How Lenders Are Handling Non-Performing Loans in 2010

A perspective from Daniel Lisser, Managing Director of Johnson Capital
(re-printed with permission from Mr. Lisser)

As we head into the second half of 2010, the commercial real estate market appears to have hit bottom. While values are not yet increasing, they have stopped their sharp decline, and more investors are jumping in with the belief that the worst is over.

The spike in recent sales also indicates some positive momentum in the commercial real estate market. Using New York City as an example, three trophy office buildings - 125 Park Avenue, 340 Madison Avenue and 600 Lexington Avenue - changed hands over the past few months. All three properties saw strong investor interest and very aggressive pricing. I believe that these sales of well-located, well-leased, Class-A institutional quality buildings are not exactly an indication that the market is back, but of sellers taking advantage of the pent-up market demand for institutional quality assets.

Lenders’ reluctance to deal with the non-performing loans on their books may be playing a large role in preventing a full recovery of the commercial market. The longer lenders take to deal with the problem loans on their books, the longer it will take for the real estate market to improve. Why are lenders not selling their loans and moving on? I believe there are five main reasons for this lack of activity:

1. These lenders have a long memory. Many remember selling loans in the early 1990’s at very steep discounts only to see the note buyers reap strong returns as the market bounced back much quicker than anticipated. While the current cycle will likely not see that strong increase in values, lenders are still reluctant to sell their loans at a discount.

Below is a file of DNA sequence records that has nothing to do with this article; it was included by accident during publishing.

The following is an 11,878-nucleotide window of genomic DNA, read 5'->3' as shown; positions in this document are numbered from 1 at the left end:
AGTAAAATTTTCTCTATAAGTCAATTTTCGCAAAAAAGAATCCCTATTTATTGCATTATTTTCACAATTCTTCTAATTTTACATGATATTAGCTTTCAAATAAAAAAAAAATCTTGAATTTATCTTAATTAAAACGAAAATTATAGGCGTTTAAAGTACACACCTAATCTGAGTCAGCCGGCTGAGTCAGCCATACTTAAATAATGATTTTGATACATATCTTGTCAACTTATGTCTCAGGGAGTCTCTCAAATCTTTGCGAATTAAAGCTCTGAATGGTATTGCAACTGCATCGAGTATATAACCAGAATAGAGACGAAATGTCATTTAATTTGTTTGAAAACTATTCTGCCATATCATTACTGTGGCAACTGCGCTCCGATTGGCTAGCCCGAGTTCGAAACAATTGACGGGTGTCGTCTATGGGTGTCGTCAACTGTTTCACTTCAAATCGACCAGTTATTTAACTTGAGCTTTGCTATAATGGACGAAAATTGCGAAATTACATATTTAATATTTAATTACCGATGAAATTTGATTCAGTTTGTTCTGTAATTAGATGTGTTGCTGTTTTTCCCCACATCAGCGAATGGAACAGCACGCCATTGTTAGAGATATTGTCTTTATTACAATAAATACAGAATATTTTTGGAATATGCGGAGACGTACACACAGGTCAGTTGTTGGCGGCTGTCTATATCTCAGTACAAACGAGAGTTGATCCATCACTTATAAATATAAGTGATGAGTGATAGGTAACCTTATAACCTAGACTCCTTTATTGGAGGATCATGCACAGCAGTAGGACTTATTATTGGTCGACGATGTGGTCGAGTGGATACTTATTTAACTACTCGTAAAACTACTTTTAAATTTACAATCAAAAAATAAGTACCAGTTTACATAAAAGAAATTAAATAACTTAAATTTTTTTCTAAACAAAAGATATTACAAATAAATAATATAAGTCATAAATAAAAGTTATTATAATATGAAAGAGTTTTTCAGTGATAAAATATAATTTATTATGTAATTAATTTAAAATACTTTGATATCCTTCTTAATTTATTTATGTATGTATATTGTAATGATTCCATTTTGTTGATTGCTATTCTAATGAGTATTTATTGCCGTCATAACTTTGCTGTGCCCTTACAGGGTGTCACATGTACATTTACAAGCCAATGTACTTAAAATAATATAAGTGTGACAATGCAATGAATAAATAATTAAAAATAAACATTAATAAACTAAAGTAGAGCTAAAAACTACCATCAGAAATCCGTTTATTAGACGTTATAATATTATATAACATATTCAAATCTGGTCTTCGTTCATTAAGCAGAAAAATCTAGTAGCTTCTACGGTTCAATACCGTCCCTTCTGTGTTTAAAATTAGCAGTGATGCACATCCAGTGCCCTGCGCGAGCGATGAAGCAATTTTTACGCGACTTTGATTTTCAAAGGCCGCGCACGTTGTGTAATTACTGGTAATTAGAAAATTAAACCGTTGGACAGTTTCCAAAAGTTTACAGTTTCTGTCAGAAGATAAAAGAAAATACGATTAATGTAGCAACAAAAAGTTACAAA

2. Any third party investor interested in purchasing a non-performing loan from a lender is most likely looking for a 15 percent-plus return on their investment. Once again, lenders feel they would be leaving money on the table by selling this kind of loan to a third-party investor.

3. Banks are not feeling any real pressure from the regulators and government. The main reason for the lack of deals in the market is likely the government’s decision not to push lenders to mark down their assets to their true value. The regulators seem to be more concerned with the bank’s capital base.

4. With bank’s funding costs practically negligible, the net interest margin they earn is at a very high level, enabling them to use earnings to build up their capital base.

5. Finally, lenders believe that they will fare much better by selling/modifying loans next year when they believe the market will be stronger and property values higher.

Founded in 1987, Johnson Capital is one of the country’s top real estate capital advisory firms with eighteen locations nationwide. The Johnson Capital Loan Sales Group works with community and regional banks to assist them in valuing their portfolios and creating proactive marketing plans to sell off commercial mortgages that maximize value. In general, they believe that the first bid is usually the best bid and, in most cases, proactively selling performing or non-performing loans sooner rather than later is a lender’s best strategy. To learn more, email:

Daniel Lisser is a Managing Director of Johnson Capital Loan Sales Group, New York, N.Y., which recently moved their offices to 370 Lexington Avenue, Suite 2000, New York, NY 10017.


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